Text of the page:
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Combating Isolation

Diana Aitchison WOBS

Women of the Beaumont Society Helpline: For more information see the helpline page.

 
GENDYS JOURNAL

Issue 32
Winter 2005

 
Women of the Beaumont Society is dedicated to serving the needs of wives, partners and family members and any other bona fide interested parties - of which there are many. There are of course hundreds if not thousands of couples in the UK who experience loneliness and isolation but who are frequently terrified at the prospect of actually facing others even though those people are trying to help them. Such is their embarrassment at actually admitting that crossdressing is a part of their dynamic they are in danger of suffocating their personalities under the fear of discovery. Some of those couples can be steered towards the Beaumont Society meetings often via a telephone call (or twenty) to a Regional Organiser, WOBS Helpline or other Beaumont member. These couples are mainly covered by the 'occasional crossdresser' descriptive and once ensconced within the welcoming atmosphere of their '2nd Saturday' or whatever the code is for their own particular meeting they seem to blossom and develop confidence by knowing that there are so many other couples 'just like them' Very often it is the fact that they are a couple who are supporting one another in their search for approval and acceptance which makes the journey towards accepting their situation less fraught even though it can be rather unnerving at times. Many of the venues are away from mainstream thoroughfares and are closed to the general public so people requiring a high level of security can be reassured of confidentiality.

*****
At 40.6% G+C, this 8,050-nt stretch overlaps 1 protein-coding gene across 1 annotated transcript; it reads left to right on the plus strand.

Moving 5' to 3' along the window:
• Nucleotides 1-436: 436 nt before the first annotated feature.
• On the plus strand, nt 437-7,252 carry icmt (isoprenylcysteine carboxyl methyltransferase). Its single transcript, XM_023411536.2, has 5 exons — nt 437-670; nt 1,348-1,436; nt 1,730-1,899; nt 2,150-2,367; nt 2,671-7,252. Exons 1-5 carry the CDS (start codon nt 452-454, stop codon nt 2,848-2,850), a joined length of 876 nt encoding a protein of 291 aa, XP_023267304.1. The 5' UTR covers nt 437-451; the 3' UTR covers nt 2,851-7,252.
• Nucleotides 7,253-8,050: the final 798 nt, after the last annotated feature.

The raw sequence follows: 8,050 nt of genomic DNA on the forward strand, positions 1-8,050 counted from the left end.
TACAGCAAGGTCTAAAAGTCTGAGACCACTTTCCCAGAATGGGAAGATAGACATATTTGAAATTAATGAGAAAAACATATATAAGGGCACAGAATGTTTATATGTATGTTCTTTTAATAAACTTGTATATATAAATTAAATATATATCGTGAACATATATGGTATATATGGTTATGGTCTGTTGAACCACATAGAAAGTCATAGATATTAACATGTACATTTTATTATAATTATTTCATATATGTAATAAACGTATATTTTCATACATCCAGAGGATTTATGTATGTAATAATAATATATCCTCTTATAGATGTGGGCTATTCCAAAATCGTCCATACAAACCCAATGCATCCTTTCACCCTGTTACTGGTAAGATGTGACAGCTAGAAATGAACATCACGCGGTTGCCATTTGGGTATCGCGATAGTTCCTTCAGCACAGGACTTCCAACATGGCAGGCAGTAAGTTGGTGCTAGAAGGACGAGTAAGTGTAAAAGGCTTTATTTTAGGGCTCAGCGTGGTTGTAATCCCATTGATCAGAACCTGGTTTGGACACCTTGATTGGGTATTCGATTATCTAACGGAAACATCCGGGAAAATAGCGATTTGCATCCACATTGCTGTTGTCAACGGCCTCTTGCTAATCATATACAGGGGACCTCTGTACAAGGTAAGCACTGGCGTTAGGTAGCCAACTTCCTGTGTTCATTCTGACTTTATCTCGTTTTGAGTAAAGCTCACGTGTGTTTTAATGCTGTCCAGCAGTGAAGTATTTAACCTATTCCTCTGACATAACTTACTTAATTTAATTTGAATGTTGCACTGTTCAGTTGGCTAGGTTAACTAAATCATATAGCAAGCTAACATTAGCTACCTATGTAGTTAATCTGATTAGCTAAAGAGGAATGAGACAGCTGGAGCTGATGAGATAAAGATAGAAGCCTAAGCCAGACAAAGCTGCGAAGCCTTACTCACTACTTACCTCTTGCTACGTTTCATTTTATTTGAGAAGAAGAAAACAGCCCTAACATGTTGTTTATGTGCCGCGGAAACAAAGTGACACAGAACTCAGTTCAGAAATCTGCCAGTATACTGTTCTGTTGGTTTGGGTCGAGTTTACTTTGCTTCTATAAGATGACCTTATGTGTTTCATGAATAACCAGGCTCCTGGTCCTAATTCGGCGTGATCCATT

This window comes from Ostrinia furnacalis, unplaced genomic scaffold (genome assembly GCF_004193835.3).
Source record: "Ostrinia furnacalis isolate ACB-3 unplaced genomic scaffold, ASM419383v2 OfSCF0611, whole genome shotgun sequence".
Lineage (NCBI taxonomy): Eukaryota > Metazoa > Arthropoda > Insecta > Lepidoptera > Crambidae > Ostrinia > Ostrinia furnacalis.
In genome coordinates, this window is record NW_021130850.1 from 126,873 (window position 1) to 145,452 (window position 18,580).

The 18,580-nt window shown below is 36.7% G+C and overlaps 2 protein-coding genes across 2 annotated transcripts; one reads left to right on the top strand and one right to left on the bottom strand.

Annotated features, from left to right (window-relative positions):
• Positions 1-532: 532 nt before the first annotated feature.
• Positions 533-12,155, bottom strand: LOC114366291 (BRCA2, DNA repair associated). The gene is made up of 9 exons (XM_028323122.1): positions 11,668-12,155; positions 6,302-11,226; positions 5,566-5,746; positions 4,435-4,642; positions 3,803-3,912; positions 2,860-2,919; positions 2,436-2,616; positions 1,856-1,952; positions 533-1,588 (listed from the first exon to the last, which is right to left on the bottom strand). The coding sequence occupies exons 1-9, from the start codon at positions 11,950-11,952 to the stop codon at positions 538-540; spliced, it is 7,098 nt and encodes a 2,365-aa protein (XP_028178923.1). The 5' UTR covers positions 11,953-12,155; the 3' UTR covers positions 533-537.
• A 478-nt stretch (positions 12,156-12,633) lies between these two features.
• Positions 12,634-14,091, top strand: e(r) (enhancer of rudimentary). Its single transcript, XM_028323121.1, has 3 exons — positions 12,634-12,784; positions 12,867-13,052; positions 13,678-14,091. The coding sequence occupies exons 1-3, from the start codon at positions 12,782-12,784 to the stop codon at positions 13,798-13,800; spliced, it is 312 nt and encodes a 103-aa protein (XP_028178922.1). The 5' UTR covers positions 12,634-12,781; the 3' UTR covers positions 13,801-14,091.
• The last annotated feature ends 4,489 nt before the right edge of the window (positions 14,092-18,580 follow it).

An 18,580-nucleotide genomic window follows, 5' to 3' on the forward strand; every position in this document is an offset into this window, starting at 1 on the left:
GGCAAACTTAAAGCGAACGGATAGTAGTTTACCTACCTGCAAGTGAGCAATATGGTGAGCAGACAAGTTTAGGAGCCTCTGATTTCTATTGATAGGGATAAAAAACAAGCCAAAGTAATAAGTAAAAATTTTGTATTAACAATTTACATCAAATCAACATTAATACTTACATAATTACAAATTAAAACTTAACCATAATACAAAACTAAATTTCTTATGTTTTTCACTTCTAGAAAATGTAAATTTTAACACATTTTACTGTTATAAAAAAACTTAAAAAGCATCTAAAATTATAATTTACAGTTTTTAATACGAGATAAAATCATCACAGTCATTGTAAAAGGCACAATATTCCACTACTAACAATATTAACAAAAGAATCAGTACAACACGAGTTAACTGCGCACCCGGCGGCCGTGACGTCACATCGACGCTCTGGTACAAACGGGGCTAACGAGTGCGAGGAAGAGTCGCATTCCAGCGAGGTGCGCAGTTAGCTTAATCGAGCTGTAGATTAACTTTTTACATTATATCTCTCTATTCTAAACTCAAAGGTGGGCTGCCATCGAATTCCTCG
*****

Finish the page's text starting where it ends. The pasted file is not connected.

The Beaumont Society was originally formed to provide a safe haven for men who cross dressed, and couples attending were a later development but the BS is the prime example of how, if the will is there, people who need help and support can find other like minded people. It has helped thousands of people in its nearly 40 years existence and hopefully will continue to do so for as long as the requirement exists. Although primarily for non-transsexual women, never the less many transsexual people have emerged from the membership over the years although there were times when this phenomena was treated with some suspicion by 'traditional trannies'. What is now seen as most important is that the BS is no longer exclusive and now welcomes all transgendered people. Their quarterly magazines keep members informed of meetings, venues, suppliers and other supporters.

Surprisingly the BS doesn't fit everyone's criteria and individuals will seek an alternative form of socialising especially if they are 'keen to be seen' rather than hiding away in closed meetings. Sometimes they have a real phobia toward organised groups and search for more organic freestyle companionship. This may involve simply attending a given public venue on a certain day either weekly, fortnightly or monthly where both trans and non-trans folks co-exist naturally. Pubs are common favourites although smoky atmospheres may discourage some people. The advent of non-smoking pubs will be to their advantage and hopefully more informal groups will come together in the future.

The informality of such gatherings often attracts lonely isolated people because they can attend anonymously at first by just entering the pub and observing from a distance - who is there that night, what are they wearing and are they the sort of people one wants to be seen drinking with! Of course the success of the gathering will depend very much on the landlord and if he/she is willing to provide changing facilities as well as being supportive, friendly and interested in the clientele. If they are quite happy for their pub to be advertised as 'trannie friendly' or at a more low key level are equally happy for it to be listed with the Citizen's Advice Bureau, libraries and other public agencies under transgender resources so that people seeking help can find the information - then they have a loyal bunch of regulars for years to come!